Originally posted – May 06, 2013
I’ve been in the laundry business for the last 28 years, both as a distributor and a coin laundry owner. And, along the way, I’ve kept lists of the things I’ve learned.
Some people collect stamps or coins or baseball cards. However, I prefer to collect lessons. And the beauty of collecting lesson lists is that they’re reusable.
As a result, I thought I’d share with you my list of the 10 most powerful lessons I’ve learned over the last decade so that you can have the benefit of getting them all at once – and, hopefully, put them to use (and re-use) in your laundry business.
1. Business life is not a zero sum game. I know we all want to win every battle. But the message here is that there doesn’t (no, make that shouldn’t) have to be a loser for every winner. Owning a business is not trading stock options.
When I said that everyone wants to win every battle I wasn’t just referring to you as a business owner. This applies to your employees, your customers, your landlord and your suppliers. Everyone.
Successful business owners make sure that everyone they deal with feels like a winner. Get proficient at doing this, and magical things will happen for you. Try it. You’ll see.
2. The past is no prologue for the future. Business life is not linear. This means that it does not progress or develop smoothly from one stage to the next in a logical way. Instead, it makes sudden changes in direction with little advance notice. Owning a business means that things can change on a dime.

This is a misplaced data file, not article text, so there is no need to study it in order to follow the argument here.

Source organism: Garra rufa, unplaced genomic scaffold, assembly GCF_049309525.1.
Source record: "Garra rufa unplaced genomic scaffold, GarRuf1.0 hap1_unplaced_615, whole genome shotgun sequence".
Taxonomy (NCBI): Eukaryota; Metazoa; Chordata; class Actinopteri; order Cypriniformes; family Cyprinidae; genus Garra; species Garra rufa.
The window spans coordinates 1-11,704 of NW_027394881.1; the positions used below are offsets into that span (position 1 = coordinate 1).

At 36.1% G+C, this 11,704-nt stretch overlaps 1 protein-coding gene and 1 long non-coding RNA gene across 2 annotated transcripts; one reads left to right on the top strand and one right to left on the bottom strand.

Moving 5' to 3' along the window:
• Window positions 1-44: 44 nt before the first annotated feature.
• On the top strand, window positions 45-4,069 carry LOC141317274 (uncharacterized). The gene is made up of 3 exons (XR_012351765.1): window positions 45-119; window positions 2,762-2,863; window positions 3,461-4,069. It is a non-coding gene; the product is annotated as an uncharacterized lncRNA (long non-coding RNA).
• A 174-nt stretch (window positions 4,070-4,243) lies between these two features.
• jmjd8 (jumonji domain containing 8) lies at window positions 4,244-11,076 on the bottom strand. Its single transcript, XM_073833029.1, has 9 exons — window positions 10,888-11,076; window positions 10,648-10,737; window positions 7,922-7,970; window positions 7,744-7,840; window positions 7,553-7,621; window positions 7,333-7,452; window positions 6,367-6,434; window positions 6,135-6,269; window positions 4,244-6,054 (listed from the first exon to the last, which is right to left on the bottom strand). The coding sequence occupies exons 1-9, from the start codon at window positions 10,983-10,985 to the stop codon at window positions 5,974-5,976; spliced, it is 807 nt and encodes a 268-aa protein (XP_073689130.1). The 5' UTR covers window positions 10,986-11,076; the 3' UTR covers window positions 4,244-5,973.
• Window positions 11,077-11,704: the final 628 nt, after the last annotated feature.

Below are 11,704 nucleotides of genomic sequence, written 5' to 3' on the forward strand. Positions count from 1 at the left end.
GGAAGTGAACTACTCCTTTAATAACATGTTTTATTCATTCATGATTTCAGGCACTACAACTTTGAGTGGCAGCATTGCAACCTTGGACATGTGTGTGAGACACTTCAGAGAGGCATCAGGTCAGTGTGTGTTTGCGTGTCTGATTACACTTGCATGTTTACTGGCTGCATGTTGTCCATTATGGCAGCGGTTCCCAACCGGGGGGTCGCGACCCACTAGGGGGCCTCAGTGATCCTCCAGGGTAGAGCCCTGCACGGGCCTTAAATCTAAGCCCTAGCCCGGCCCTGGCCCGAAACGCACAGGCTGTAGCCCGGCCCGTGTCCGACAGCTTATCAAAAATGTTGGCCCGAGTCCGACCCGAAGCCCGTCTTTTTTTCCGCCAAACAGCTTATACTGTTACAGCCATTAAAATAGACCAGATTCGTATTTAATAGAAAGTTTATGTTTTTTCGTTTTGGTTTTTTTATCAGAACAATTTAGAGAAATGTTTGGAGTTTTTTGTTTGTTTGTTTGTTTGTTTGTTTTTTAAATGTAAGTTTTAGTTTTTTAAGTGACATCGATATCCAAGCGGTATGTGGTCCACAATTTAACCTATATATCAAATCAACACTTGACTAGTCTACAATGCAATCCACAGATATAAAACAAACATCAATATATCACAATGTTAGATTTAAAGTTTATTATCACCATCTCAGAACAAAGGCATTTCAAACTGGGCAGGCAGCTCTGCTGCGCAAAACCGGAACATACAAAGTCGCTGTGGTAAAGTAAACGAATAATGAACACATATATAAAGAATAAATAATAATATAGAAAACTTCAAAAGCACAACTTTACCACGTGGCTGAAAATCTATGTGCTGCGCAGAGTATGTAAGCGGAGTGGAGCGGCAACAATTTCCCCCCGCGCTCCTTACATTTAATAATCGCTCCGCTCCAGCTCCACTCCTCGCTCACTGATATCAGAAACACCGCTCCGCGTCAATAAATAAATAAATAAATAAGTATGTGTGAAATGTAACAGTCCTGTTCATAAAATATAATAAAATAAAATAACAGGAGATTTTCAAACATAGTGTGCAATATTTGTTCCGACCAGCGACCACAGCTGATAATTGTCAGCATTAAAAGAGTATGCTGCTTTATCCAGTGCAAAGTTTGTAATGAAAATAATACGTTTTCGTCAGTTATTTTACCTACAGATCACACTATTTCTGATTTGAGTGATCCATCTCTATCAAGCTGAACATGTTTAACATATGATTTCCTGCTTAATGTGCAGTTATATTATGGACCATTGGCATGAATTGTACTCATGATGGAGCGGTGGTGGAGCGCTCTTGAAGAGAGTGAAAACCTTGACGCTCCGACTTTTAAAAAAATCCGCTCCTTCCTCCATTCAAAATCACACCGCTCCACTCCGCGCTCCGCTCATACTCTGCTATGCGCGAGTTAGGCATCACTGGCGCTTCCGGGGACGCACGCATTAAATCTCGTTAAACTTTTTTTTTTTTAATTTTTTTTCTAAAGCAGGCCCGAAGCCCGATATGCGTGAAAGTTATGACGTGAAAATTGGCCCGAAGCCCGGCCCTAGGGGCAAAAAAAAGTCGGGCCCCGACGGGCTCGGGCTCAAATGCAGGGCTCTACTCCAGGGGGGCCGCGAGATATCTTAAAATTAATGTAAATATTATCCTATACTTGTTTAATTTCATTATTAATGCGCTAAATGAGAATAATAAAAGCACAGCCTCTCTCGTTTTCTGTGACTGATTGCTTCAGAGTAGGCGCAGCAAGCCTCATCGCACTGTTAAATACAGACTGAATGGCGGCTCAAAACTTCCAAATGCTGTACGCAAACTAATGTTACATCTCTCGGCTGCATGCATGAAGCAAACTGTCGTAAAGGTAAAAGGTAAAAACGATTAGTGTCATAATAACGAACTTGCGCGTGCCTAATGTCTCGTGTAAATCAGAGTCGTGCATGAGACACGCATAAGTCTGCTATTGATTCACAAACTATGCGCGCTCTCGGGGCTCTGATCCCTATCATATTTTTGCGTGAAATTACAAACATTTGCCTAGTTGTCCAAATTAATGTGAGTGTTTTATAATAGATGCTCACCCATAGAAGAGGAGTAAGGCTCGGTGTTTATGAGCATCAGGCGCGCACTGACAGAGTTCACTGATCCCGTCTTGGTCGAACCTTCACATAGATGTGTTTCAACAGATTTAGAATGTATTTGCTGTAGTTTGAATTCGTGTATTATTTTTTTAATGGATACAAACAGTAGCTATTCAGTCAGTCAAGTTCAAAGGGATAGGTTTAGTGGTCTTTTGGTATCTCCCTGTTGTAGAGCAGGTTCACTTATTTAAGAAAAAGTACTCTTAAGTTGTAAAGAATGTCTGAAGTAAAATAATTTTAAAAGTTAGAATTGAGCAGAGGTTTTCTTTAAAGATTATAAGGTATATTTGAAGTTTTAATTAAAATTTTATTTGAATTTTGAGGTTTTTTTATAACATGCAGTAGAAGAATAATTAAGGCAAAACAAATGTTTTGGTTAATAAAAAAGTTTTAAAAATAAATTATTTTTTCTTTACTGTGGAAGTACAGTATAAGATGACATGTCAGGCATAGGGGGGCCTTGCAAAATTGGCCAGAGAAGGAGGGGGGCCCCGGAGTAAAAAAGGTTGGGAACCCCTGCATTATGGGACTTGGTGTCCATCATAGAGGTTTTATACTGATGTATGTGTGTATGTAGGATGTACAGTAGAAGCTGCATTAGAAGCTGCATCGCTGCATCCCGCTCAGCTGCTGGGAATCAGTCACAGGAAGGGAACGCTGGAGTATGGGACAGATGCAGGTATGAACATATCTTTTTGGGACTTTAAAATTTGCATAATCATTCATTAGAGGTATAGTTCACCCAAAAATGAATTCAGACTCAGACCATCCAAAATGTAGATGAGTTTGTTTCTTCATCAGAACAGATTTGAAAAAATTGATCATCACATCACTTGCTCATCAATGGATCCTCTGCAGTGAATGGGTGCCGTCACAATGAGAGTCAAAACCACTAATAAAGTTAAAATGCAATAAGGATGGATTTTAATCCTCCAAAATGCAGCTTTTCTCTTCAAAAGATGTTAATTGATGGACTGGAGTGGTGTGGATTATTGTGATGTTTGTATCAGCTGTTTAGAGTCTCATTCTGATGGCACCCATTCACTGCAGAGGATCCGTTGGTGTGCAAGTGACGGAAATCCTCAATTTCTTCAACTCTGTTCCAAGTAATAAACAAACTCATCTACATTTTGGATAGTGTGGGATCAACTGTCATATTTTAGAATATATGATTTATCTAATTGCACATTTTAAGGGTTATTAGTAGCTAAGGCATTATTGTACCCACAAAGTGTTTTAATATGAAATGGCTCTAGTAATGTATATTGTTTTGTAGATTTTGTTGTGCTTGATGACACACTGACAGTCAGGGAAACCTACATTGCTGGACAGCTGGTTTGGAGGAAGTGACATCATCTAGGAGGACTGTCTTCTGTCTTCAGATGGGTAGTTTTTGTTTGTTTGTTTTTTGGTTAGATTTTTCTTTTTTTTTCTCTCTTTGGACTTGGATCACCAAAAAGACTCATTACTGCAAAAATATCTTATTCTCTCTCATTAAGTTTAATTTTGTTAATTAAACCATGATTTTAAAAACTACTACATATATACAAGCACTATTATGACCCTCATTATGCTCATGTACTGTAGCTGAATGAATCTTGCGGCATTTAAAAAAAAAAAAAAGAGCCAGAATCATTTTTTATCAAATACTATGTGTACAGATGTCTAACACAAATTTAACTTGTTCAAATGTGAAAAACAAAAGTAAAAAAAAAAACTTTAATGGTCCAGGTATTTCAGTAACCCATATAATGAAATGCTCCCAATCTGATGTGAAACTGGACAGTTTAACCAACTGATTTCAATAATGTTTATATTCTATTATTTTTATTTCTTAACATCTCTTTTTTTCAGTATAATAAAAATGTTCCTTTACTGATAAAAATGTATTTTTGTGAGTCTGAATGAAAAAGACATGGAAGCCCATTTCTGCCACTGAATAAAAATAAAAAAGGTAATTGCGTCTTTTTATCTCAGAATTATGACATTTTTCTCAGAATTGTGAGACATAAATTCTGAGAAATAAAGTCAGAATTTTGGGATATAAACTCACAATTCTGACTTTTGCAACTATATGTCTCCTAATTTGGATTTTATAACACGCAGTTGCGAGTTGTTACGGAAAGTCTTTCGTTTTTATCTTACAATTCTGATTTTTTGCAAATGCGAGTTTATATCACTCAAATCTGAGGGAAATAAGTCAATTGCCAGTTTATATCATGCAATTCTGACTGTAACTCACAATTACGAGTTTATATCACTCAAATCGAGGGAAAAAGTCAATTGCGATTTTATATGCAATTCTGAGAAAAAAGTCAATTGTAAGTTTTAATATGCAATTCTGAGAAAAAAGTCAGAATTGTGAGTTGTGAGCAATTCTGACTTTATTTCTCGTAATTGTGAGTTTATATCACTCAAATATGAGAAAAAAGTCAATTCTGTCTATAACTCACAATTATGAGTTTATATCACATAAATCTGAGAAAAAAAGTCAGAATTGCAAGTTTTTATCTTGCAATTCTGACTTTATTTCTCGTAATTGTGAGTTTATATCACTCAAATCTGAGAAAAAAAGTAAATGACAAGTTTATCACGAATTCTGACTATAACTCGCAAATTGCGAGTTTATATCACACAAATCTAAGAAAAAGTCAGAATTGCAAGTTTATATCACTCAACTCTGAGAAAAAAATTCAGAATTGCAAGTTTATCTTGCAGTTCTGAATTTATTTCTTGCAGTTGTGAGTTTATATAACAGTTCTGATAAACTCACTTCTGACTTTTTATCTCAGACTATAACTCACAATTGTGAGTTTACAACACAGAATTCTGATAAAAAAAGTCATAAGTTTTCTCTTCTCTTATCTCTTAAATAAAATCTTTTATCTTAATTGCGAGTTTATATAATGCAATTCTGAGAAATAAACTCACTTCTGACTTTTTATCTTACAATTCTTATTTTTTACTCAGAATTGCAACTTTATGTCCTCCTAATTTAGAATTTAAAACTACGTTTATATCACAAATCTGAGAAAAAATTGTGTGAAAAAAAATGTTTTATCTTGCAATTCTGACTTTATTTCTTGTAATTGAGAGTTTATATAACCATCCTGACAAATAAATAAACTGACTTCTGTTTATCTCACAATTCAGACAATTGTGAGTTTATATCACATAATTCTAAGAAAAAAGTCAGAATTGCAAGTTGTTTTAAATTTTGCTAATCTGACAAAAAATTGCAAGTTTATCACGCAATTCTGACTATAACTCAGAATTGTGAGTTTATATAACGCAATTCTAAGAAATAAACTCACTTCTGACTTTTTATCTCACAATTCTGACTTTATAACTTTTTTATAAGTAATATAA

The greatest strength and simultaneous weakness of the human brain is its tendency for pattern recognition. We spot patterns even when none exist. Believing that the trend is your friend can be a very deadly trap.
The reusable lesson here is to never expect things to stay the same – be they good or bad. Never forget these four words: “This too shall pass.”
Learning this lesson will eliminate that shocked look on your face when things all of a sudden take a turn for the worse. Sometimes things are good and sometimes not. Live with it. Expect it.
3. Patience is the weapon of the winner. You’ve likely been taught that “the early bird gets the worm,” but I have come to realize that often “the second mouse at the trap gets the cheese.”
Successful business ownership is a function of many variables, such as creativity, hard work, dedication, luck, timing and patience. Keep your cool, think things out, don’t rush to judgment, don’t over react, don’t plunge, stay loose… and modify the “early bird” lesson to include mice.
The two major (constantly lurking) emotions of business ownership are fear and greed. The discipline of patience is the cure for managing both. Work on this.
4. You’ve always got to work harder than your customers. Huh? What the heck does that mean?
Quite simply, it means that you should make your business easy for the customer to deal with. This seems so darned obvious, but a lot of business owners don’t do it.
For example, are your hours of operation ones that appeal to your customers, or do they just fit your needs? Are your snacks and drinks what your customers like, or what you were able to get the best deal on? Is the temperature in your laundry comfortable for your customers, or is it set to make you happy?